Tokyo in the 1950s

I met Kishi in this park. I couldn't guess, that first day, that this meeting was to be the inauguration of one of the four great loves of my entire life: I had supposed, at first, that fate had found me an exceptionally attractive ephemeron—but it turned out to be bigger than the entire universe. Mine has been a peripatetic life: it has generally been my aim, and sometimes my achievement, as I moved about the map, to discover as soon as possible after arrival in a new place a boy companion whom I could be happy with as long as I stayed there, and even longer—thus satisfying that insistent need to love (much more important than being loved) and saving all the bother of searching. This, by the grace of Izanami and the rest of the Shinto gods, is what happened to me in Japan; and consequently I found out nothing about the paedophilist world of Tokyo—although, I believe, there was plenty to be found out, and a great deal right under one's nose. I therefore saw no boy-brothel, though I don't doubt there were numbers to be found; in the frenetic and tinselled Ginza, that surprising thoroughfare of rich shops and cheap-jack street stalls, I saw no red-mouthed and sunken-eyed boy-whores; I exploited none of the homeless war-waifs who haunted the subterranean mysteries of the central railway station. Nothing of that sort did I look for (I often wondered what a wealth of thrills I may have missed!); and saw nothing to demonstrate, what I'd been assured, that Tokyo was the gayest city in the East. But what was shown by my meeting with Kishi was this: in Tokyo there was love for the boy-lover; and even sexual frolics with ordinary boys like Kishi's friends were entirely free of corruption. I was lucky, surely: Tokyo to me—this teeming, hideous city of millions, suffering from the neuroses of despair, demoralized and depraved by war and defeat and submission to foreign occupation—Tokyo to me meant love, and no breath of corruption. Indeed I was lucky; but I had to pay a high price for my luck—the agonizing cost, which the boy-lover so often has to pay of saying goodbye.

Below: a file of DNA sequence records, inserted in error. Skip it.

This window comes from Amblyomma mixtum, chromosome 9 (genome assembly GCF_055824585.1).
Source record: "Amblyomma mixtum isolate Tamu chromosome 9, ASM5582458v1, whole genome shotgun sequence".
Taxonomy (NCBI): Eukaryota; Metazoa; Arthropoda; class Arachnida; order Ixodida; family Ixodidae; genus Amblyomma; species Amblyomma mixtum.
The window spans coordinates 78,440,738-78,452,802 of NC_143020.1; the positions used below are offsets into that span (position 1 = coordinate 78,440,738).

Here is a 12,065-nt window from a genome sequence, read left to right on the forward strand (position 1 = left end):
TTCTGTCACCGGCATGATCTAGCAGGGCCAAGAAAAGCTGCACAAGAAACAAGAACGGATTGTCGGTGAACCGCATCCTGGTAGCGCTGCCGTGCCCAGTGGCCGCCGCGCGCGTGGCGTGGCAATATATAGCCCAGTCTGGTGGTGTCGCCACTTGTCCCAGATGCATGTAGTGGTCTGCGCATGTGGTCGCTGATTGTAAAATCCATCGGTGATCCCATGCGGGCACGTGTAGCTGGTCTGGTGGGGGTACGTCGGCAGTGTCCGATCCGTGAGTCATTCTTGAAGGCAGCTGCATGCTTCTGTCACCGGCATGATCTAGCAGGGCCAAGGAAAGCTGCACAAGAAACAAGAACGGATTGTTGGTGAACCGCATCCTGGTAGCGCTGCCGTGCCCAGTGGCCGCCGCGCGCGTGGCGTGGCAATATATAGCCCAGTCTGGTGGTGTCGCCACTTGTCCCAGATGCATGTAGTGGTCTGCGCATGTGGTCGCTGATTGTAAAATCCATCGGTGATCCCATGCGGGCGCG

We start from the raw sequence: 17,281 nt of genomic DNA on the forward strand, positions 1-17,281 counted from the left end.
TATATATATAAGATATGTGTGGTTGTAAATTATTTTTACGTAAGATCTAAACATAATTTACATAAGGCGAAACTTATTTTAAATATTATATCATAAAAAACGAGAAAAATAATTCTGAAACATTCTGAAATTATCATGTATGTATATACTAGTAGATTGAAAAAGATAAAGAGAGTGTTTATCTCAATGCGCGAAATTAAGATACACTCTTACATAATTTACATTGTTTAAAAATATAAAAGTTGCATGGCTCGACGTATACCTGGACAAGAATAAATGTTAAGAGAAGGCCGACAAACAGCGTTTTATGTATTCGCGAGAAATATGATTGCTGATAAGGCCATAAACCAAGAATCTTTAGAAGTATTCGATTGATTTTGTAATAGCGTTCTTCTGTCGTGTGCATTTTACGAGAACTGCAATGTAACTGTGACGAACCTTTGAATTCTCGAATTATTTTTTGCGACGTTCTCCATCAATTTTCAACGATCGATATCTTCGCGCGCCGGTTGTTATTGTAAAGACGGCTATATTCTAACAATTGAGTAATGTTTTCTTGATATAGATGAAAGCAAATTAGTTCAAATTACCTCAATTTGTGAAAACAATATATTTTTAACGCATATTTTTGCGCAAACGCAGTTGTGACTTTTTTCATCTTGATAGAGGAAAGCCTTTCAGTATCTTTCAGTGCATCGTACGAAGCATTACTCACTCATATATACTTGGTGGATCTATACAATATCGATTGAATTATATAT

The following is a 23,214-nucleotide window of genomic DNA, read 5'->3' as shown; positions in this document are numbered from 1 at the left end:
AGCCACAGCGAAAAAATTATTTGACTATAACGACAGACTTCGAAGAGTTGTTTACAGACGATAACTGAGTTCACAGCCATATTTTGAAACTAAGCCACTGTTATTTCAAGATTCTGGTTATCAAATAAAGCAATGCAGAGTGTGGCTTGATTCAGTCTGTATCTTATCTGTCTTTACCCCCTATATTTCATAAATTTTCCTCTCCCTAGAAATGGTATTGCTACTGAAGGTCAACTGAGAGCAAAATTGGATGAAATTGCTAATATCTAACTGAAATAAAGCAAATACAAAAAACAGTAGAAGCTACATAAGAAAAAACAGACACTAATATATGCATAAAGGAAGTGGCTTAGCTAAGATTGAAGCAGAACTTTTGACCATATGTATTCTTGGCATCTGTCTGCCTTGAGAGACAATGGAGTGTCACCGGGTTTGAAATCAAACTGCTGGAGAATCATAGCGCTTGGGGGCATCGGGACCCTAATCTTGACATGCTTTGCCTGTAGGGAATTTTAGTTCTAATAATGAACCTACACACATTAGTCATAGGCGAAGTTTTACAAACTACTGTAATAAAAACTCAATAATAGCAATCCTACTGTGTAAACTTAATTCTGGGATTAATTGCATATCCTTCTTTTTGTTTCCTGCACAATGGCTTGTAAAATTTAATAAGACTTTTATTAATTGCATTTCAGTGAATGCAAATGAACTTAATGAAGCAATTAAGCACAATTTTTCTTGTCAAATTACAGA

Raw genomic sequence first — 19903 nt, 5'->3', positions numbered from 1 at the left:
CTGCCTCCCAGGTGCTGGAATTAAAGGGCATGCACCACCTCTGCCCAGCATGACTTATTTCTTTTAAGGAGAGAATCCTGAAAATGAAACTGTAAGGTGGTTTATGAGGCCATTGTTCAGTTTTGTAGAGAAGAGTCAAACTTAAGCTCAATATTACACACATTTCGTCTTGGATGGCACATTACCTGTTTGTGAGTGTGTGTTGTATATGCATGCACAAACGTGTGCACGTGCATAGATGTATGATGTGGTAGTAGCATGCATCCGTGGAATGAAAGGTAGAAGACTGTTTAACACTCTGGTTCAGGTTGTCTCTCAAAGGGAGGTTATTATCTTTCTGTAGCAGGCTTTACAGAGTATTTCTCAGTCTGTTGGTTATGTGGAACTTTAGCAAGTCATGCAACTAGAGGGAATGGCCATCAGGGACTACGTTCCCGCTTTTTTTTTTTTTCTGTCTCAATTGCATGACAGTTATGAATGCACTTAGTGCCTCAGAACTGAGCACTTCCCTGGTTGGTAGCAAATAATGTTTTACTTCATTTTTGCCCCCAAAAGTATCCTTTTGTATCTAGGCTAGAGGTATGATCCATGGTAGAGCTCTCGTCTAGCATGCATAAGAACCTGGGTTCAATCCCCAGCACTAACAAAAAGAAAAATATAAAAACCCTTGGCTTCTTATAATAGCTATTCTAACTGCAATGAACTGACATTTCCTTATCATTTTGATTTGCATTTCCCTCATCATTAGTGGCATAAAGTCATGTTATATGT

*            *            *

Eikishi Suzuki ("Kishi" in Some Boys)

In the evening, after I'd filed my story for the day, I'd go to his mother's restaurant for fried rice and beer: I always asked for fried rice there—it became a joke that sent her into eddies of toothy chuckles. Perhaps "restaurant" is a name rather above its station: it was a small eating-house for working men, very cheap but always clean, where one ate a good simple meal—rice, soups, and simply done fish and meat. The place seemed to thrive; the destruction of war was being busily succeeded by reconstruction—and, besides, the Japanese economy was by 1950 working for the Americans in Korea. I ate in the family rooms above the shop, while Kishi's little brothers and sisters played on the floor beside me. Then, after supper, we'd drive to our home—"our" home, because his mother had "given" him to me. "Do you want him?" Mama-San had asked, "I'll give him to you"; while Kishi translated in his schoolroom English. At first, until we found our house, we stayed in a small Japanese hotel: a tiny place possessed of a sort of fairyland charm for one whose ideas of Japan came from childhood picture-books and stories—here, in real life, was the Japanese house of my childhood: a place of such delicacy and refinement that one wanted to speak softly and be gentle in all one's movements. Our room was of the usual elegant simplicity: the sliding walls, tapestry-hung and mute; the piles of downy, silky, voluptuous bedding stowed in noiseless, invisible lockers, the inches-high table for our tea or meals; the steaming delicate food in fragile cups and bowls and the wooden Japanese chopsticks, to be thrown away after the meal. And, above everything in my memory, the tatami flooring: that paragon of matting, mossy and springy and warm, blissful to lie on or to walk over barefooted; inviting and restful to look at; the quintessence of comfort and refined and imaginative practicality; the symbol of that good taste and style, of the elegancies and felicities of an exquisitely miniature manner of living, which were uniquely old Japan's and which, God forgive the West, are being obliterated by the sweep of Western vulgarization that started after the war with the American occupation.